Agribusiness Won't Suffer

February 10, 1991

WESTMINSTER — Agriculture and its related businesses probably won't be affected bythe current recession as much as the rest of the economy, the president of the Farm Credit Bank of Baltimore said.

"In agriculture, we're either ahead of the nation or we're lagging behind," said Gene L.Swackhamer, who spoke Thursday at the agribusiness group breakfast at Baugher's Restaurant.

The agricultural sector suffered from 1985 to 1987 and therefore probably won't be hit as hard by the current recession, he said.

The United States has experienced seven recessions since 1953, Swackhamer said, quoting information published in October in the Wall StreetJournal. The recessions lasted an average of 11 months and unemployment climbed to 7.8 percent nationwide.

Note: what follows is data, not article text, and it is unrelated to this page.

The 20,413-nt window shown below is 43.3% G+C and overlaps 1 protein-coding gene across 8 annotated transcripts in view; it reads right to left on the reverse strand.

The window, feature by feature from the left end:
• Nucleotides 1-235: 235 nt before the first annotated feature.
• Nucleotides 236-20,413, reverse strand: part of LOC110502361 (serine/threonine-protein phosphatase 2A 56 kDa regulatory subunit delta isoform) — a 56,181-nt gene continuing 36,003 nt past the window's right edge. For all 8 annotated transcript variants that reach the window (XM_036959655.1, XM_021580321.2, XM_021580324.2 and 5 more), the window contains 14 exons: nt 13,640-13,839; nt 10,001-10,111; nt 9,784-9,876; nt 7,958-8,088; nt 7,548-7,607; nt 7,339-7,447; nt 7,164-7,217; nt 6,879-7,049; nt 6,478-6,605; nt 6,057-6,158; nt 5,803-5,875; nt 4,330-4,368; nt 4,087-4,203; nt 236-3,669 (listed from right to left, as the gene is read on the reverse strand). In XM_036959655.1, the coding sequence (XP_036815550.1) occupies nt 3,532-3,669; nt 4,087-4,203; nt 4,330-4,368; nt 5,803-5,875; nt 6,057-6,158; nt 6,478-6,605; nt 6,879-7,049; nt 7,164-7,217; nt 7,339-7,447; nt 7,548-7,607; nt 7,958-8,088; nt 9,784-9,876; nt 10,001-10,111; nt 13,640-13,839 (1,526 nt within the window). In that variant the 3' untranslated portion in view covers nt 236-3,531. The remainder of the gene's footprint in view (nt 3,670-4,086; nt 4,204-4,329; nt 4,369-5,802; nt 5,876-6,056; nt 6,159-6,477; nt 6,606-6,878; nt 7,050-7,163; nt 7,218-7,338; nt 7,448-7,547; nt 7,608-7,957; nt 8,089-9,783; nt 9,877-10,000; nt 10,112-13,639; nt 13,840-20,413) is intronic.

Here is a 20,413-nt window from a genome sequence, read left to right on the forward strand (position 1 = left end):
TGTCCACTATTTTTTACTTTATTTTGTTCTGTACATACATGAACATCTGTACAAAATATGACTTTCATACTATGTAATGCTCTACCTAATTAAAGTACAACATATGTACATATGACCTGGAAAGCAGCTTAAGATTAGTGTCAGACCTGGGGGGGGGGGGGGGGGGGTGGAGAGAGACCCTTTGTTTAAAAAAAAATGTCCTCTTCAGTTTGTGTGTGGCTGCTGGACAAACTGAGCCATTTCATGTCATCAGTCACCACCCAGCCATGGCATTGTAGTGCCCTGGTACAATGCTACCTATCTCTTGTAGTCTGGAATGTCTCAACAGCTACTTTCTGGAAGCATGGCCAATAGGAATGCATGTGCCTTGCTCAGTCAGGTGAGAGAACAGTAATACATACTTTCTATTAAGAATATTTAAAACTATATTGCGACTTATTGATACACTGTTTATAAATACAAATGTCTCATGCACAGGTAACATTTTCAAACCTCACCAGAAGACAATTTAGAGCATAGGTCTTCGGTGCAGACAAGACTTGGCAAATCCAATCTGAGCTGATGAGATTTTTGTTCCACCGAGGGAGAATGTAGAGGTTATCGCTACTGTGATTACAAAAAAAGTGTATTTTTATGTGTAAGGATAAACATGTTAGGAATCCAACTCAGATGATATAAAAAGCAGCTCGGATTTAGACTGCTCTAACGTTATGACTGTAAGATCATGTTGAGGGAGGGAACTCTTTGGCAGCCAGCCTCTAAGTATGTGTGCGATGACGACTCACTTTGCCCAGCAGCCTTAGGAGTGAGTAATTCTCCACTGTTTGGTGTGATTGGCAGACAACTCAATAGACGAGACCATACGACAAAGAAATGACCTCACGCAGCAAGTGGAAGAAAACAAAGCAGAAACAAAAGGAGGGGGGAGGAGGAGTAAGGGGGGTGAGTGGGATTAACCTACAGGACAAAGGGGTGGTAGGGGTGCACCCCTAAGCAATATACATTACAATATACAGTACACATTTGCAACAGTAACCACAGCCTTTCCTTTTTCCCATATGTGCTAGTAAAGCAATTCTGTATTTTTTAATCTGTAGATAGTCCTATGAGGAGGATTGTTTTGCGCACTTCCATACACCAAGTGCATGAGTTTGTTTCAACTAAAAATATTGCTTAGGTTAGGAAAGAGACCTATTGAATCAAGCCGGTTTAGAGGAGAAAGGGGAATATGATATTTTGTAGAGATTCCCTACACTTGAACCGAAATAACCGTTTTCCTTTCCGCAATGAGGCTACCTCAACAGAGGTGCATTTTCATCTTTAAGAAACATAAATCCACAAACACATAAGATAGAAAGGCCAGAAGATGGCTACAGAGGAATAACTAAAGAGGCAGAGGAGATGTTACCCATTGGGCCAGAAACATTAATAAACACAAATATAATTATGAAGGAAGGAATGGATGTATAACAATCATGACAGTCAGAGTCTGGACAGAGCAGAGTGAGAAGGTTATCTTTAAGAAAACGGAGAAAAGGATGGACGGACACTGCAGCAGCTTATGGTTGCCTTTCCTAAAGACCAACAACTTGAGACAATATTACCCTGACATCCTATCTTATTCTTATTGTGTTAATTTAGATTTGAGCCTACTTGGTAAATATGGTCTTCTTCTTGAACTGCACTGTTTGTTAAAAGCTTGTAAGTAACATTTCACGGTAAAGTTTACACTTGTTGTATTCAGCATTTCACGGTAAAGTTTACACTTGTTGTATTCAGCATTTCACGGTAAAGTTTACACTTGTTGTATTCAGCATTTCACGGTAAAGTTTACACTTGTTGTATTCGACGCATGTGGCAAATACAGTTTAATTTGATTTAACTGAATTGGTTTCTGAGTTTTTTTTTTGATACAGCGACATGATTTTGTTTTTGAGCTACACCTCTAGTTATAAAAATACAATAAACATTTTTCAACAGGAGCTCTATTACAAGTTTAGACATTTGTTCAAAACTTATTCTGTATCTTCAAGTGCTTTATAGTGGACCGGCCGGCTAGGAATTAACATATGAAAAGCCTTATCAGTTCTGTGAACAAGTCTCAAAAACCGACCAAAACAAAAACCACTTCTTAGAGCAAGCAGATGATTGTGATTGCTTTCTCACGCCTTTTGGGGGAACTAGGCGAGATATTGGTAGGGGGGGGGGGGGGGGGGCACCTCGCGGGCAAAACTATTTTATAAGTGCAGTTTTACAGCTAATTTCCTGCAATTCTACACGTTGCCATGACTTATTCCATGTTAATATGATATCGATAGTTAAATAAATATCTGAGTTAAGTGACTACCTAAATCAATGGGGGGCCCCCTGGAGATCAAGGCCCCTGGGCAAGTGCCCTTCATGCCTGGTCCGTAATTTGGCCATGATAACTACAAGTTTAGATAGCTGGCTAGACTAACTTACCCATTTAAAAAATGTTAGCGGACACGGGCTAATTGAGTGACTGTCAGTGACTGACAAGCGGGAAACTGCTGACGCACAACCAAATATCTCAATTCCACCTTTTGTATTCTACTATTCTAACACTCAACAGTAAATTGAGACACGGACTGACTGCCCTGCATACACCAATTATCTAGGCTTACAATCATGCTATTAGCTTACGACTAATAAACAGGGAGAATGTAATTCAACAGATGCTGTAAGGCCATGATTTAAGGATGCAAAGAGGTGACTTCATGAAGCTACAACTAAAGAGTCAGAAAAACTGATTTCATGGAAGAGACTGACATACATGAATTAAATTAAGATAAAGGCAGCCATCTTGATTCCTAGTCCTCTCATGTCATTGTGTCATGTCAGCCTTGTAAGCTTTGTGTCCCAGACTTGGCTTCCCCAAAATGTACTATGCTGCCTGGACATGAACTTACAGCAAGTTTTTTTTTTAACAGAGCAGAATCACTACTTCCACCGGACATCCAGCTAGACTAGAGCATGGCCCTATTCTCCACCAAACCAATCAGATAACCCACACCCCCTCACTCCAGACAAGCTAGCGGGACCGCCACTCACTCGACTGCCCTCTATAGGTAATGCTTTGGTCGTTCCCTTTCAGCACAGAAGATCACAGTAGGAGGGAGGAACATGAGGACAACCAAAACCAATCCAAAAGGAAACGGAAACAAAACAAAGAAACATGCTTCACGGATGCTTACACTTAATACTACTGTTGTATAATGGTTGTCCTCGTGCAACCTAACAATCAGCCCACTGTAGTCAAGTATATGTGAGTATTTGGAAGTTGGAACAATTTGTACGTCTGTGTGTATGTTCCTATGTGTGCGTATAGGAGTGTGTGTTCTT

The last recession, from 1981 to 1982, lasted 16 months, and unemployment reached 10.8 percent, the newspaper reported.

Swackhamer said he expects farmland valuesto remain strong despite the slow economy, the Persian Gulf war and the 1990 Farm Bill.

Farmland values in Maryland fluctuated by about $500 from 1981 to 1991, but now are back at 1981 levels, he said.

The Farm Credit Bank is doing well because of the diversity of its loan portfolio, Swackhamer said. The Baltimore district, which encompasses Maryland, Pennsylvania, Delaware, Virginia and West Virginia, is especially strong, he said.

Stable livestock operations have helped lenders on the East Coast, Swackhamer said.

"We're less vulnerable and less dependent on how government programs change," he said.

In addition to traditional farms, the bank also finances landscaping businesses, greenhouses, sod farms and poultry operations, he said.

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